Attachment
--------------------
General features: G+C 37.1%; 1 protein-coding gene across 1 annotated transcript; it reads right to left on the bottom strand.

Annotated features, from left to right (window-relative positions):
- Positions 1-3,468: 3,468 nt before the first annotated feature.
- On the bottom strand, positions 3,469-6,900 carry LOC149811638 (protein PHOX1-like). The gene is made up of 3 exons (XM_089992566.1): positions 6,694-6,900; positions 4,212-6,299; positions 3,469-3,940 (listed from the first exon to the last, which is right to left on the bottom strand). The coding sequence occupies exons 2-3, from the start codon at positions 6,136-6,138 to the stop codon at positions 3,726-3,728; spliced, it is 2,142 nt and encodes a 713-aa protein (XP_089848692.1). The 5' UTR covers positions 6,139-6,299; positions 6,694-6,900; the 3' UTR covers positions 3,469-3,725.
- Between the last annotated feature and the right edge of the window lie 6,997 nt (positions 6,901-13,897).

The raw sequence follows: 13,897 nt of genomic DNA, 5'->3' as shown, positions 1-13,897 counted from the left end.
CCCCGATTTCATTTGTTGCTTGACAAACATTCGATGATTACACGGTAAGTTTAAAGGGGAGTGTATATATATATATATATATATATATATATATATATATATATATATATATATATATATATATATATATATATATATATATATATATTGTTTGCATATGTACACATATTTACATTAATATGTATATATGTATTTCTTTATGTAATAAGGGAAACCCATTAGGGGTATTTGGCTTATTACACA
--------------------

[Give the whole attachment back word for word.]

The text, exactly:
General features: G+C 37.1%; 1 protein-coding gene across 1 annotated transcript; it reads right to left on the bottom strand.

Annotated features, from left to right (window-relative positions):
- Positions 1-3,468: 3,468 nt before the first annotated feature.
- On the bottom strand, positions 3,469-6,900 carry LOC149811638 (protein PHOX1-like). The gene is made up of 3 exons (XM_089992566.1): positions 6,694-6,900; positions 4,212-6,299; positions 3,469-3,940 (listed from the first exon to the last, which is right to left on the bottom strand). The coding sequence occupies exons 2-3, from the start codon at positions 6,136-6,138 to the stop codon at positions 3,726-3,728; spliced, it is 2,142 nt and encodes a 713-aa protein (XP_089848692.1). The 5' UTR covers positions 6,139-6,299; positions 6,694-6,900; the 3' UTR covers positions 3,469-3,725.
- Between the last annotated feature and the right edge of the window lie 6,997 nt (positions 6,901-13,897).

The raw sequence follows: 13,897 nt of genomic DNA, 5'->3' as shown, positions 1-13,897 counted from the left end.
CCCCGATTTCATTTGTTGCTTGACAAACATTCGATGATTACACGGTAAGTTTAAAGGGGAGTGTATATATATATATATATATATATATATATATATATATATATATATATATATATATATATATATATATATATATATATATATATATTGTTTGCATATGTACACATATTTACATTAATATGTATATATGTATTTCTTTATGTAATAAGGGAAACCCATTAGGGGTATTTGGCTTATTACACA